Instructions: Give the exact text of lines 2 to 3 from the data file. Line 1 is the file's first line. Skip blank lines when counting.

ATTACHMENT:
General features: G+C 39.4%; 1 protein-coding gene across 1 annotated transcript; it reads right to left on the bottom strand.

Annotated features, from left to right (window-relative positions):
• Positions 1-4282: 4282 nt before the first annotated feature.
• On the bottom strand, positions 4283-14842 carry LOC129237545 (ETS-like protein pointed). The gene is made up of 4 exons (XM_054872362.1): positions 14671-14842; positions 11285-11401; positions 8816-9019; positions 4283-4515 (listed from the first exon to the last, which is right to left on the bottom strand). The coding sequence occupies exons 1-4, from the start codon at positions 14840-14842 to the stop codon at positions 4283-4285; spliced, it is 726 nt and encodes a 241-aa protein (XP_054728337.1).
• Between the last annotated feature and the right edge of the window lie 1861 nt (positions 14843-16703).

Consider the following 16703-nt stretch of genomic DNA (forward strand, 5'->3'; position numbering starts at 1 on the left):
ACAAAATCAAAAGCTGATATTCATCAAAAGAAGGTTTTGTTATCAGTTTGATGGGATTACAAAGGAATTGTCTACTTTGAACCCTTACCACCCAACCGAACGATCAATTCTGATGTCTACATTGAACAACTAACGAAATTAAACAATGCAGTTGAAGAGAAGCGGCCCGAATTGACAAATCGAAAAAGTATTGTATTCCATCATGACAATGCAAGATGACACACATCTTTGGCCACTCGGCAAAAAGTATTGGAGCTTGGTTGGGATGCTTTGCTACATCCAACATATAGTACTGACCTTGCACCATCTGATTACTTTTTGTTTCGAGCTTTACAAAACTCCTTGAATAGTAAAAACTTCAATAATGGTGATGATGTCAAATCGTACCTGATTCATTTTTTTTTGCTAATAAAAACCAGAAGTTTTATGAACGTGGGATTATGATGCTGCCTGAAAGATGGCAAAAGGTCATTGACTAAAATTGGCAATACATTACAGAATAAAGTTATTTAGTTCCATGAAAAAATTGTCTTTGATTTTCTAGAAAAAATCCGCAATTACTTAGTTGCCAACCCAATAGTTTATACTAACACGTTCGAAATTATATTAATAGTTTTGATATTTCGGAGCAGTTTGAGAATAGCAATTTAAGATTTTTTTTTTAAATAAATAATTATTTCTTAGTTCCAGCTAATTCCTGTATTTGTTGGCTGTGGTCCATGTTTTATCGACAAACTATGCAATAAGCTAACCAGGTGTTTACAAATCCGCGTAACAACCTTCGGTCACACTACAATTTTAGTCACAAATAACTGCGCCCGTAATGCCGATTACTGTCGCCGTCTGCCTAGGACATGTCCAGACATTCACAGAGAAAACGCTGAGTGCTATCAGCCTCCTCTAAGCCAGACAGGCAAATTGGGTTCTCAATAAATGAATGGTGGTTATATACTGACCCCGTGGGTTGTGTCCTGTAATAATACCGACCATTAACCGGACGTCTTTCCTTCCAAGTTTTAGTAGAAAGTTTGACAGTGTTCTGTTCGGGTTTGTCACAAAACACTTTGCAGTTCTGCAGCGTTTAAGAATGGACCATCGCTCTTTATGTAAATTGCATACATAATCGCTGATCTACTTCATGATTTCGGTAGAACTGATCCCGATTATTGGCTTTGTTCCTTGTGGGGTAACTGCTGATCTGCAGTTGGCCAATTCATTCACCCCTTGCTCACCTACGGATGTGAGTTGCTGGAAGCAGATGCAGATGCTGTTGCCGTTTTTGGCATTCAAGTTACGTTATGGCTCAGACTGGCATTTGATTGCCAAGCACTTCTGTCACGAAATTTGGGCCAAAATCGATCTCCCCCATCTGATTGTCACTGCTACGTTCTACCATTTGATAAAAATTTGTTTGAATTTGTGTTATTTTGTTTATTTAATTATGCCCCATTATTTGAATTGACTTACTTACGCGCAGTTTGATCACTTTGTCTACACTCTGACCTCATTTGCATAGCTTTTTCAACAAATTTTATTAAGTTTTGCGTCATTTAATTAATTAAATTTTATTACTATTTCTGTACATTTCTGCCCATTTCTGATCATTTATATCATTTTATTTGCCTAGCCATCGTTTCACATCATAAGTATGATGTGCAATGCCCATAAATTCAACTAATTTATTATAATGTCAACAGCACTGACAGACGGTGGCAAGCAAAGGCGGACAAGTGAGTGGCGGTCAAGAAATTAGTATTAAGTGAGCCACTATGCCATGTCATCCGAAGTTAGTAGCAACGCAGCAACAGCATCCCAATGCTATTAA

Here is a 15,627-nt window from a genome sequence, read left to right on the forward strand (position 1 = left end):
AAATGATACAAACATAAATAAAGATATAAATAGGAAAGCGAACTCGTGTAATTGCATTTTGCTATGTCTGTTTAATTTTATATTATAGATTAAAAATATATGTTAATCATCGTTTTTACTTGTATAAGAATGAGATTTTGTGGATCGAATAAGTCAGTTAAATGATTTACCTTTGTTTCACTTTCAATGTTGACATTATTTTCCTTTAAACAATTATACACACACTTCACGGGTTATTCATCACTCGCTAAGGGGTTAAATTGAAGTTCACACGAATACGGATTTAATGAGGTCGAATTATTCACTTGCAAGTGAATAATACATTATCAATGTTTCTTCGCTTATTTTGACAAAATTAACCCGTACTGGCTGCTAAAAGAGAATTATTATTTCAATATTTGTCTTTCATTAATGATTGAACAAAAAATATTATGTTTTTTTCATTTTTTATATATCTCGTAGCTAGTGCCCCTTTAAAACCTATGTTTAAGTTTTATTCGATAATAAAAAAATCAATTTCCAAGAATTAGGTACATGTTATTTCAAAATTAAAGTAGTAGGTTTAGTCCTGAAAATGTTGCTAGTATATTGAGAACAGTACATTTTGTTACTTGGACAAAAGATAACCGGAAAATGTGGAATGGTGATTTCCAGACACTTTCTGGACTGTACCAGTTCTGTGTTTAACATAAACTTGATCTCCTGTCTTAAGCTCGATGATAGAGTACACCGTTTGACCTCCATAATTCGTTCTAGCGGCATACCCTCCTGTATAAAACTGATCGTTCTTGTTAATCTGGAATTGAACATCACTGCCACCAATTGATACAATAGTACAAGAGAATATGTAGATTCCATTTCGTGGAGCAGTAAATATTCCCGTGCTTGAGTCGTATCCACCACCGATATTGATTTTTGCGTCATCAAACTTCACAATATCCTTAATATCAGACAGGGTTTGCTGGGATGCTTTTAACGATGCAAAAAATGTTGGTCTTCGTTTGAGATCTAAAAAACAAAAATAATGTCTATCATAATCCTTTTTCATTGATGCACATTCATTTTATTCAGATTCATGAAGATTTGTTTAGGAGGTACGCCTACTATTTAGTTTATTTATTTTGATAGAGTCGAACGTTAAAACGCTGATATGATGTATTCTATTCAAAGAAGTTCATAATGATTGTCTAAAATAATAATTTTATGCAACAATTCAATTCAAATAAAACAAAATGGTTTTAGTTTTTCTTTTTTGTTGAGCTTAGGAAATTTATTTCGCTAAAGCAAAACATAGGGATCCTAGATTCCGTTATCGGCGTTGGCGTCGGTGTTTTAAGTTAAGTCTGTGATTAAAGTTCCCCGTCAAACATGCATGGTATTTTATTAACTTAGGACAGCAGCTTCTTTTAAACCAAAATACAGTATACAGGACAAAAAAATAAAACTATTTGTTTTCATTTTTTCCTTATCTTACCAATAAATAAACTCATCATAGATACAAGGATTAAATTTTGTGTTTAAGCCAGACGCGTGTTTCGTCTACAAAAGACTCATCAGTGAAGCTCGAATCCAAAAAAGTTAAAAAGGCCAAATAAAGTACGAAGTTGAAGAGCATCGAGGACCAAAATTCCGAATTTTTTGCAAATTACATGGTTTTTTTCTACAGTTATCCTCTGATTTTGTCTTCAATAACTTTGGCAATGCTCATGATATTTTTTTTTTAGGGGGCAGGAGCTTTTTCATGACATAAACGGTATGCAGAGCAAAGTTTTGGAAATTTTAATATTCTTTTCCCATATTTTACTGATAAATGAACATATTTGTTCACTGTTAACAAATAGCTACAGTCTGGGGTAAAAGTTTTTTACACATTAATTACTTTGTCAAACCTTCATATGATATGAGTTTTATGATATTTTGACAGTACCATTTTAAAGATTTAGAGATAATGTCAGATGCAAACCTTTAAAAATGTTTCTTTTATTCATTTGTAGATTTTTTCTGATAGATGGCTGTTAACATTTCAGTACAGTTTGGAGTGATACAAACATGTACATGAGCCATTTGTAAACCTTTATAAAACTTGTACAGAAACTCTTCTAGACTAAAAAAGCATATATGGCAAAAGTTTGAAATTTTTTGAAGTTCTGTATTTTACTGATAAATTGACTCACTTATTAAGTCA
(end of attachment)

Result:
Annotated features, from left to right (window-relative positions):
• Positions 1-4282: 4282 nt before the first annotated feature.